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Default IPSec policies

Updated: January 21, 2005

Applies To: Windows Server 2003, Windows Server 2003 R2, Windows Server 2003 with SP1, Windows Server 2003 with SP2

Default IPSec policies

Windows XP and the Windows Server 2003 family provide a set of predefined IPSec filter lists and filter actions and default policies. This is only intended to provide an example. It is not designed for operational use without modification. A knowledgeable IPSec network administrator or advanced user should design new, custom polices for operational use.

Computers that are connected to the Internet must be carefully protected from network attacks with custom policies. The default policies are defined as examples for intranets because they allow a computer to receive unsecured traffic. The default policies are designed for computers that are members of an Active Directory domain.

Predefined filter lists

The following predefined filter lists are provided as examples for use in the default policies:

  • All ICMP Traffic

    A filter list for all ICMP traffic (IP protocol 1) sent and received between this computer and all other computers.

  • All IP Traffic

    A filter list for all IP traffic sent and received between this computer and all other computers. By default, all Internet Key Exchange (IKE) traffic is excluded. All other traffic types are matched against IPSec filters, however, and you can configure, block, or permit filter actions specifically for multicast and broadcast traffic (IPSec does not negotiate security associations for multicast and broadcast traffic).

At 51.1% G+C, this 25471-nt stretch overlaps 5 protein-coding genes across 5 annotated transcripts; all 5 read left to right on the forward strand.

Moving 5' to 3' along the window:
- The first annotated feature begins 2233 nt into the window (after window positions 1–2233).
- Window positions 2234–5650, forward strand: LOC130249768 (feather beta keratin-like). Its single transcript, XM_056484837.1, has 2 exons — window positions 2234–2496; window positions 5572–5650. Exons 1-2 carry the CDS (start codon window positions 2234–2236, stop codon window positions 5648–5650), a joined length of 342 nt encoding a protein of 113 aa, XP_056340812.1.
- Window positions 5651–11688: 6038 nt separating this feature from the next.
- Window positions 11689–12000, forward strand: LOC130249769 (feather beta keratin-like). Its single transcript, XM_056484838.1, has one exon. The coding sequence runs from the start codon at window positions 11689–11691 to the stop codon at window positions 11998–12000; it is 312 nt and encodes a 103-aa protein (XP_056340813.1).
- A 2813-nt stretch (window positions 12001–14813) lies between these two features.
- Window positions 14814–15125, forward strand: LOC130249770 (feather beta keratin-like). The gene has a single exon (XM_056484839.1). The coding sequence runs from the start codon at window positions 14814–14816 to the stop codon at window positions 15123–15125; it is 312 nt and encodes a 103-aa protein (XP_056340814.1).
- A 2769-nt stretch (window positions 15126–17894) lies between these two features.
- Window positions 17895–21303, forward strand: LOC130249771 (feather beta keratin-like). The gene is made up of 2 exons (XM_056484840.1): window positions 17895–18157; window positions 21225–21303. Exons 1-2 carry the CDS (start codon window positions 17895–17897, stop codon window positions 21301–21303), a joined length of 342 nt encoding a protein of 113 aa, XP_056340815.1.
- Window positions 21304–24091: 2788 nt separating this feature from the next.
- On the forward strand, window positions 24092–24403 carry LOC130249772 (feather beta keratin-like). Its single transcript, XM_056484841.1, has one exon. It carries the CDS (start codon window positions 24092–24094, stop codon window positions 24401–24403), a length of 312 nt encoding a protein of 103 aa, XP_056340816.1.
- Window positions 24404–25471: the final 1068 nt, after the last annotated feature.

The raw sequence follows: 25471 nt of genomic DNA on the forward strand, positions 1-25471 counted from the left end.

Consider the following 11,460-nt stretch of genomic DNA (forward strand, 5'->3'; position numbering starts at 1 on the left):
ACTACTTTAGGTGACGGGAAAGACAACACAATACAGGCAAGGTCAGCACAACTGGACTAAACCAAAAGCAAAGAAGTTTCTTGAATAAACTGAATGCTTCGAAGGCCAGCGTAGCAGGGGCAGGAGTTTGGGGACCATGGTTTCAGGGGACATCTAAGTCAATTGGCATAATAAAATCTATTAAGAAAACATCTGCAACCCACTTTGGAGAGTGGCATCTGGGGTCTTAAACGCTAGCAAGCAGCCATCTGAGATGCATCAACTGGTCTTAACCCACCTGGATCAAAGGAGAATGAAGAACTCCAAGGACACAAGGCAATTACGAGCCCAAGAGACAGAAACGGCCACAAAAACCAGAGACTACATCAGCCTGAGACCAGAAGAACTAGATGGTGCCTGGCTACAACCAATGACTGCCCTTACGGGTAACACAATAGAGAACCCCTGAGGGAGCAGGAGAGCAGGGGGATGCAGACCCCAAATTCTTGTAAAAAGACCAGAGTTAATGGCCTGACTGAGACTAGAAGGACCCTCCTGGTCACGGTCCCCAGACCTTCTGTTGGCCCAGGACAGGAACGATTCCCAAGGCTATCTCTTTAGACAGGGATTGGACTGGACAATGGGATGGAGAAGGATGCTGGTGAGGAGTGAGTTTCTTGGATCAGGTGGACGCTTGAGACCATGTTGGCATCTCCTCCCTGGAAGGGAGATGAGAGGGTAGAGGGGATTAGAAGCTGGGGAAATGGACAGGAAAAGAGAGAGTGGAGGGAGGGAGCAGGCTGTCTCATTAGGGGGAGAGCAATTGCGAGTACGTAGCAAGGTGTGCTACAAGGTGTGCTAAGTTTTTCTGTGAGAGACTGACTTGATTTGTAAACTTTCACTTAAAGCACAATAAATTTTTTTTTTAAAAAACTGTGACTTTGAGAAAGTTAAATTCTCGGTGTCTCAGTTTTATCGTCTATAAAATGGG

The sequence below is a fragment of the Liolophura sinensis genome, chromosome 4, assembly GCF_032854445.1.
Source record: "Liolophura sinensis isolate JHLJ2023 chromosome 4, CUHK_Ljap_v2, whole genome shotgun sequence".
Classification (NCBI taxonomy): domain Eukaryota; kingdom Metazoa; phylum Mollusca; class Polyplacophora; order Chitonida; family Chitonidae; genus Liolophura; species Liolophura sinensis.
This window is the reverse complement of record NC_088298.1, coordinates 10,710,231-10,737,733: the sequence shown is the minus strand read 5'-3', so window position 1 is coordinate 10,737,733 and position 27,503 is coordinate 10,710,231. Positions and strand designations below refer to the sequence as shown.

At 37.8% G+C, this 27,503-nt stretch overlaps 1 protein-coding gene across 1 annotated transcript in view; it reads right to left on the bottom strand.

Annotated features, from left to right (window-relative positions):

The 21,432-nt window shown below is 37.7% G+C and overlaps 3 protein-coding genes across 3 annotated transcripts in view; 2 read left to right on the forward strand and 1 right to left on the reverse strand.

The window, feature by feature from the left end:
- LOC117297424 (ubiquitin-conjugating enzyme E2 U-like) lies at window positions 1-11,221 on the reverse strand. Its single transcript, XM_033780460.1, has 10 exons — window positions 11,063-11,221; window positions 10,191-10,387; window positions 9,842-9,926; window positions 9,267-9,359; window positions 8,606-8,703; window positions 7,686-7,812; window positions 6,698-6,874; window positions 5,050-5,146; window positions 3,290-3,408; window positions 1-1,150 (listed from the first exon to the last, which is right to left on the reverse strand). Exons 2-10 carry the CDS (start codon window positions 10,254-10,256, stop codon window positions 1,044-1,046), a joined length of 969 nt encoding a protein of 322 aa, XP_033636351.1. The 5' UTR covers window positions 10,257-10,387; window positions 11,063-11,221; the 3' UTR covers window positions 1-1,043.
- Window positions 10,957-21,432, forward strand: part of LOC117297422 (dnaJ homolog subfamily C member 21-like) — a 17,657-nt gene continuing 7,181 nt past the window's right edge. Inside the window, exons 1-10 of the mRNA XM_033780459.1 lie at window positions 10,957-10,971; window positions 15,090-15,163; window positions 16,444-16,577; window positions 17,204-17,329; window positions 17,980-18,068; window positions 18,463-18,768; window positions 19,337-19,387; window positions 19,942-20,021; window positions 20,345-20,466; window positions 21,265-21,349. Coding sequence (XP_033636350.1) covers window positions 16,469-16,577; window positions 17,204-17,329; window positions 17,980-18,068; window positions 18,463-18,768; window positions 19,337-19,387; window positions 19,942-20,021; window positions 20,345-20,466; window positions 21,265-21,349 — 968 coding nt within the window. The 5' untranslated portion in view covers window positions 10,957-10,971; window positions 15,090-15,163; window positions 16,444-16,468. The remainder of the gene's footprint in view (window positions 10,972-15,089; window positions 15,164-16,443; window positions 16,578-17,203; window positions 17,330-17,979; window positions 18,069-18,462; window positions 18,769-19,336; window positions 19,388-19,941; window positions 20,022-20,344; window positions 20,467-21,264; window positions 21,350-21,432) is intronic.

Predefined filter actions

The following predefined filter actions are provided as examples for use in the default policies:

  • Permit

    Traffic is permitted (the security method is set to Permit).

  • Request Security (Optional)

    Traffic is secured (the security method is set to Negotiate security), however, the following exceptions apply:

    • Initial incoming unsecured communication is allowed. This behavior is known as inbound passthrough.

    • If security negotiation fails after 3 seconds, unsecured communication to a non-IPSec-aware computer is allowed. This filter action secures traffic to IPSec-aware computers, but allows unsecured communication if it is required. This behavior is known as fallback to clear.

    In order to avoid the potential for denial-of-service attacks, this filter action must not be used on the Internet.

    The following table lists the security methods (in preference order) for the Request Security (Optional) predefined filter action.

     

    Type AH integrity ESP confidentiality ESP integrity Key lifetimes (KB/sec)

    Custom

    None

    3DES

    SHA1

    100000/900

    Custom

    None

    DES

    SHA1

    100000/900

    Custom

    SHA1

    None

    None

    100000/300

    Custom

    MD5

    None

    None

    100000/300

    The security negotiation for traffic using this filter action attempts ESP encryption (first 3DES, and then DES) with SHA1 integrity. If those security methods cannot be negotiated with the peer, AH integrity (first SHA1, and then MD5) only is attempted.

  • Require Security

    Traffic is secured (the security method is set to Negotiate security), however, initial incoming unsecured communication is allowed (inbound passthrough is enabled). Unsecured communication with non-IPSec-aware computers is not allowed (fallback to clear is disabled). For example, an incoming connection request packet is allowed. The computer's reply to the connection request matches the outbound filter, causing a request for security to be sent to the sender of the unsecured traffic. If security negotiation is successful, traffic in both directions is required to be secure. If security negotiation is not successful, outgoing traffic is not allowed. The computer might continue to receive incoming unsecured traffic and will continue to attempt to negotiate security.